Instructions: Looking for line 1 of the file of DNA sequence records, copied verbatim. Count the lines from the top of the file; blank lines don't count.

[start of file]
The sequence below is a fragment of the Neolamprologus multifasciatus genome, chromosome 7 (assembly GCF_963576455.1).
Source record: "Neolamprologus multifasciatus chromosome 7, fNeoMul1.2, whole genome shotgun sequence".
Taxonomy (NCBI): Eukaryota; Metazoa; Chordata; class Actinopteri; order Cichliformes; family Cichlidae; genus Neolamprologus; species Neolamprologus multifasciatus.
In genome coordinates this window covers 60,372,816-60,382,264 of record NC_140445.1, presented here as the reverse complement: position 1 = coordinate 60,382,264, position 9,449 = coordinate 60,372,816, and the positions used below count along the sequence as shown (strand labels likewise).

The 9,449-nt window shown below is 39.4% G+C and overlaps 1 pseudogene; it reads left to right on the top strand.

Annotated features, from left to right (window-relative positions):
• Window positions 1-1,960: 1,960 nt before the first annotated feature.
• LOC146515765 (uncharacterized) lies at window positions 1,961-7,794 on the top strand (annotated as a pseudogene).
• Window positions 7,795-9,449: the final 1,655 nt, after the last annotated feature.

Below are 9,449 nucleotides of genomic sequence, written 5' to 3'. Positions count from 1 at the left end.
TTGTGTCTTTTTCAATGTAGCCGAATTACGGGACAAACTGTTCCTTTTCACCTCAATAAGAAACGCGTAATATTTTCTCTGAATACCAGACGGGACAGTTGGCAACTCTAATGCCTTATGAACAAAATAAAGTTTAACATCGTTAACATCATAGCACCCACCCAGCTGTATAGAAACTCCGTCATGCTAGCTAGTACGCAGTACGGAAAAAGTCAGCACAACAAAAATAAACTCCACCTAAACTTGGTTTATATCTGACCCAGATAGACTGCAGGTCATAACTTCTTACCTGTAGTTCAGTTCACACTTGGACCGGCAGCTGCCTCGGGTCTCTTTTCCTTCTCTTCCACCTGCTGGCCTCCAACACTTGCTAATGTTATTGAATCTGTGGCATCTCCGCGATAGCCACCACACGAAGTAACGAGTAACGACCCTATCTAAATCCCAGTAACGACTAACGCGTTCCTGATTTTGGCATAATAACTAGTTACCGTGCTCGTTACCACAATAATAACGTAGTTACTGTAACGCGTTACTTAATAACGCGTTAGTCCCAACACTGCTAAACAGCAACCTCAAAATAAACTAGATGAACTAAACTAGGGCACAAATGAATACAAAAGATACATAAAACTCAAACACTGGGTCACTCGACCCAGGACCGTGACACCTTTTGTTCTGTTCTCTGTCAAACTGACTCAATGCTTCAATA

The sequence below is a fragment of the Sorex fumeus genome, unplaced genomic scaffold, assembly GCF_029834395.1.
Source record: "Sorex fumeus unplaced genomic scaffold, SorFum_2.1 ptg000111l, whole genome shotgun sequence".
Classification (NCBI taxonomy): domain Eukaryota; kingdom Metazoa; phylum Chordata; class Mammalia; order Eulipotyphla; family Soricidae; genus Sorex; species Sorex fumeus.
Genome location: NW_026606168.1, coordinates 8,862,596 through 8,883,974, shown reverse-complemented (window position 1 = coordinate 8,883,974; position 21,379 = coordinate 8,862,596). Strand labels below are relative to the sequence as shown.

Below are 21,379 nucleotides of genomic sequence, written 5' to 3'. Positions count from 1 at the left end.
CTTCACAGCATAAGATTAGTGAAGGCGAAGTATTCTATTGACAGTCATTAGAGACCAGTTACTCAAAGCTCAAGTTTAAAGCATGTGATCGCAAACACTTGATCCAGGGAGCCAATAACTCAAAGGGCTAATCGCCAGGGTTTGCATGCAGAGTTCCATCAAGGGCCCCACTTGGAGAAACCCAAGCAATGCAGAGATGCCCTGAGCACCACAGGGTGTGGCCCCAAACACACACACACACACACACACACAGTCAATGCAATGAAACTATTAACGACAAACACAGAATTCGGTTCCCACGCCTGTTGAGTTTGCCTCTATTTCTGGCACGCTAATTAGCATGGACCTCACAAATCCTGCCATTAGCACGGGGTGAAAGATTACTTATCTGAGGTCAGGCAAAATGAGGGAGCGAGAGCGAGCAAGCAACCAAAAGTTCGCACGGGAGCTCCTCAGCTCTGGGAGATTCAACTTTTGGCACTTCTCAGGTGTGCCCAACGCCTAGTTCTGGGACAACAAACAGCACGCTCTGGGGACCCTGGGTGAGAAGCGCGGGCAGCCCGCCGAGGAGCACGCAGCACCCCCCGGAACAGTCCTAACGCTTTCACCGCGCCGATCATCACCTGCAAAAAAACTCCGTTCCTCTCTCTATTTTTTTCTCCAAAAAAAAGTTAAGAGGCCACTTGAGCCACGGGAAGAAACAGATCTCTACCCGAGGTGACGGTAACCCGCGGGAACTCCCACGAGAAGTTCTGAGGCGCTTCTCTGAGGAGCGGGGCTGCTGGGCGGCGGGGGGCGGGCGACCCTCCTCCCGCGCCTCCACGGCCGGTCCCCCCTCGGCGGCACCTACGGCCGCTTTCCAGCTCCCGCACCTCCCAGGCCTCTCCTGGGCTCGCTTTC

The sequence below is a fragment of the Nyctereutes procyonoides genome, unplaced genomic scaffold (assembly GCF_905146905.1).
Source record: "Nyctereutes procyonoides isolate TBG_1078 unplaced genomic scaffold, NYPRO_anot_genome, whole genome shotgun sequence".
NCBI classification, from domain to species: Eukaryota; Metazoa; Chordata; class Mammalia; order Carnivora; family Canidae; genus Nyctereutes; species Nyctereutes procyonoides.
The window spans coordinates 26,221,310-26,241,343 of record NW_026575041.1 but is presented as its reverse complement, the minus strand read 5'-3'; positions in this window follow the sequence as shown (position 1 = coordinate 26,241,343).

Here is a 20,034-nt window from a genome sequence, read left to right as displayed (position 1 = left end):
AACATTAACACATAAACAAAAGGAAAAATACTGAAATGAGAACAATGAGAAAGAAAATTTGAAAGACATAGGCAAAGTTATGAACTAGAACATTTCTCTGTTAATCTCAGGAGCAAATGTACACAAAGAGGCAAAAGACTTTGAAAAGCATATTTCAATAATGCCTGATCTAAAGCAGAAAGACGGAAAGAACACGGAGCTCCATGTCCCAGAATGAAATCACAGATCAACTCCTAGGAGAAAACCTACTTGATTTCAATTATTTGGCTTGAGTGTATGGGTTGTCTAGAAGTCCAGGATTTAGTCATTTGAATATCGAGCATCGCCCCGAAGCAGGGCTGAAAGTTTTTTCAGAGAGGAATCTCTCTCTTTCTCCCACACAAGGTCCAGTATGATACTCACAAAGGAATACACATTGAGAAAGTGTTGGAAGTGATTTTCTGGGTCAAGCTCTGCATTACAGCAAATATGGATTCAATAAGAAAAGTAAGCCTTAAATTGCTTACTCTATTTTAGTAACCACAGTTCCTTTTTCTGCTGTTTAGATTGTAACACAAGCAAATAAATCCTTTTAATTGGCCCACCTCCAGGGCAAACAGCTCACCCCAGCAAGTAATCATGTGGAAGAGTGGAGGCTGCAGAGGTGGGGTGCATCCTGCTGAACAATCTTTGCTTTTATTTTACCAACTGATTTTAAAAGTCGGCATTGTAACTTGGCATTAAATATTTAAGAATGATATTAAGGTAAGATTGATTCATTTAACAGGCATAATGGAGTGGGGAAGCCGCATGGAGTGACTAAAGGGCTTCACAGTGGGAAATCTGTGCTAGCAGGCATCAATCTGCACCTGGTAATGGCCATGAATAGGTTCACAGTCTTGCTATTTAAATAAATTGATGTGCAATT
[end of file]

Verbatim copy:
The sequence below is a fragment of the Neolamprologus multifasciatus genome, chromosome 7 (assembly GCF_963576455.1).